Sample weights were applied to adjust for non-response and the varying probabilities of selection. SUDAAN statistical software, which corrects for the complex sample design, was used to generate 95% CIs for prevalence estimates. Multivariate logistic regression was used to assess the independent association of factors predictive of increased smoking over 1 year (ie, groups 5 and 6), controlling for age, gender and race/ethnicity. Adjusted ORs and their 95% CIs are presented.
Of 909 young adults who reported ever smoking 100 cigarettes in their lifetimes, 47.1% reported they currently smoke every day, 21.6% said some days and 31.1% said not at all. When these ever smokers were asked to describe their smoking behaviour 1 year ago, 49.1% said every day, 20% said some days and 30.9% said not at all. Although the results at each time point looked comparatively similar, individual changes in smoking behaviour were noted in 26.9% of the sample with 8.2% having quit, 5.8% reporting that they smoke on fewer days, 5% increasing from some day to daily smoking, and 8% increasing from not at all to current smoking (by relapsing or initiating smoking; table 1). In total, 13% of the sample reported increases in past year smoking behaviours.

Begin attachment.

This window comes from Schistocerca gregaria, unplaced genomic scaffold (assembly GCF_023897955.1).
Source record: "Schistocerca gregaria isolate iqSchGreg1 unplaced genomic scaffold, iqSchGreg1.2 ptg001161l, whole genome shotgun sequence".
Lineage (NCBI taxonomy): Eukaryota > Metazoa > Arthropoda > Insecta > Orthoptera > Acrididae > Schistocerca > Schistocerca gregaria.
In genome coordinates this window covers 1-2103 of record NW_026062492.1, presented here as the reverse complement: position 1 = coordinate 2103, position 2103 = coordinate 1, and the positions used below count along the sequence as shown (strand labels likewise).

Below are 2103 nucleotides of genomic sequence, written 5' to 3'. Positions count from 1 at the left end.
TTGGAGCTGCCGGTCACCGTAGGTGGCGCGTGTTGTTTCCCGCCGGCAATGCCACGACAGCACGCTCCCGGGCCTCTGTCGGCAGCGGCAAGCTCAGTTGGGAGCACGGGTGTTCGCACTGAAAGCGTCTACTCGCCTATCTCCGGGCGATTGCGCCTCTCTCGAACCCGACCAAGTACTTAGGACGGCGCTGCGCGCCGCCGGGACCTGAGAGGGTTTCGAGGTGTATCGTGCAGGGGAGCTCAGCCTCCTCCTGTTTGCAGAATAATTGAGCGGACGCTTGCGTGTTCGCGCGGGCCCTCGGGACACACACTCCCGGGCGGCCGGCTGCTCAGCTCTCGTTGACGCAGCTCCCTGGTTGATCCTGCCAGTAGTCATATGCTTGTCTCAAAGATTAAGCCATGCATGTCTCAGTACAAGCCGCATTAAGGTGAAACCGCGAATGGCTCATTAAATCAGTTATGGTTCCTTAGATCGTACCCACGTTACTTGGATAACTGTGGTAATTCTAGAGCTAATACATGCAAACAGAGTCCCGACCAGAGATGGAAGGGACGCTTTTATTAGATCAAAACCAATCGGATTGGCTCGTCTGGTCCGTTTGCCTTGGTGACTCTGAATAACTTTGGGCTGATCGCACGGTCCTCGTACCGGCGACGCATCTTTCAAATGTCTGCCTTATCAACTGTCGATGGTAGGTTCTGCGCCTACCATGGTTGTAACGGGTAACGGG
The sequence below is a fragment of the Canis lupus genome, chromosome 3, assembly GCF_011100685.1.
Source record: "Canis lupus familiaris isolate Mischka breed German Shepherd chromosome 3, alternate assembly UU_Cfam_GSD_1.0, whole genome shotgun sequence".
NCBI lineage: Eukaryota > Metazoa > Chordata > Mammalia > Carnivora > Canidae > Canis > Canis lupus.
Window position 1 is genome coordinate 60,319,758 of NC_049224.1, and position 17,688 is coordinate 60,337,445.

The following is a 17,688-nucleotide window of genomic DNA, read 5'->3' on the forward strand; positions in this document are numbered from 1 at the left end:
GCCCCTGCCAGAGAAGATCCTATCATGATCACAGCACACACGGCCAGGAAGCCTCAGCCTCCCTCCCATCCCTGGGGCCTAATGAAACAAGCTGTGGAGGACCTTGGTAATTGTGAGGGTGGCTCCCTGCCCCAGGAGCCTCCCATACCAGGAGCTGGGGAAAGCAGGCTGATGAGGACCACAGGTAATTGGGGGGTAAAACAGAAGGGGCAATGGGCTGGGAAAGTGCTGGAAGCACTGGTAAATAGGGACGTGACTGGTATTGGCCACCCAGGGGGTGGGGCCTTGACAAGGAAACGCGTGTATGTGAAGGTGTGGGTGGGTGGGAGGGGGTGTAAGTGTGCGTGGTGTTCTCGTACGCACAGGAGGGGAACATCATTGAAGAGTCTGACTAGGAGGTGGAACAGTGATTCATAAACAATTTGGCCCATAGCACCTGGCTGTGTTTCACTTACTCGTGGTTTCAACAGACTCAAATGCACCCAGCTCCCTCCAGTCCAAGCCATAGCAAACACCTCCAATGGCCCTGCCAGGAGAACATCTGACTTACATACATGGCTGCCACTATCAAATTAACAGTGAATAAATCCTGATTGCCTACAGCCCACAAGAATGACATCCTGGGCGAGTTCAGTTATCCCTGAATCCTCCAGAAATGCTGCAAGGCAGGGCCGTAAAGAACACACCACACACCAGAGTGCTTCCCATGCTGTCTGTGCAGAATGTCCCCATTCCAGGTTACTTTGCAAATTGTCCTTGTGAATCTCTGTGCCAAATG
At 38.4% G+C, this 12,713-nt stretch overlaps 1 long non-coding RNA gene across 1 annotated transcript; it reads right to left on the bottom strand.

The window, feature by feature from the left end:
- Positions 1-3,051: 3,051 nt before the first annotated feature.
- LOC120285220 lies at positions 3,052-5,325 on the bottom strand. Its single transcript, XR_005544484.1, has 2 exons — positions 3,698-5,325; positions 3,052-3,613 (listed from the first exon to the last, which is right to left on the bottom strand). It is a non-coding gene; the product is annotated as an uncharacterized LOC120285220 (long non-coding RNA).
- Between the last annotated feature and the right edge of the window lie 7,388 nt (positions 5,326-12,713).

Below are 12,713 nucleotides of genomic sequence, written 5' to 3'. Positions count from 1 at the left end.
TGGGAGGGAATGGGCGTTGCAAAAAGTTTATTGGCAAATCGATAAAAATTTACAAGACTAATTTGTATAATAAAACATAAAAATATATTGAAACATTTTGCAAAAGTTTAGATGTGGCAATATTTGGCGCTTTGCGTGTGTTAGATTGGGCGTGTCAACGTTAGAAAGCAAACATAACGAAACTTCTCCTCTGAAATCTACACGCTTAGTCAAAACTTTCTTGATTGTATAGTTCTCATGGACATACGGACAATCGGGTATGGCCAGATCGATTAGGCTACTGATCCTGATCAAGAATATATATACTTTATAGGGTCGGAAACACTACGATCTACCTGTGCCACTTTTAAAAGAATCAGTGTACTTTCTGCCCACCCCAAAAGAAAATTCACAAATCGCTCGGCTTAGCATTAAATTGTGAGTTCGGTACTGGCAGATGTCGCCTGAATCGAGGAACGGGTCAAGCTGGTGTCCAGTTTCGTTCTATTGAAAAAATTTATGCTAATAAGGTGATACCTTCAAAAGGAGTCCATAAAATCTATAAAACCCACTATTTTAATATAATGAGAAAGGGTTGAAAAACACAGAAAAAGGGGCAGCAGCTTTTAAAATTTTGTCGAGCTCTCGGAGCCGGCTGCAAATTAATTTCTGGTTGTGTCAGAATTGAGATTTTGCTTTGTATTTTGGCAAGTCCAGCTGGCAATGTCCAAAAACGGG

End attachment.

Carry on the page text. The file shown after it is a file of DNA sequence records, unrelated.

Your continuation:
Notably, blacks reported the highest rates of increased smoking behaviours over the past year. Among black smokers, 13.2% increased from some day to daily smoking, a rate more than double that of other racial/ethnic groups. By age group, participants aged 18–20 years reported the least stable smoking behaviours. A combined 29% of this group increased their smoking behaviours, either via increasing from some day to daily smoking or through relapse or initiation. Conversely, the oldest age group (ie, 30–34) had significantly higher rates of remaining quit than any other age group. No significant differences were observed by gender (table 1).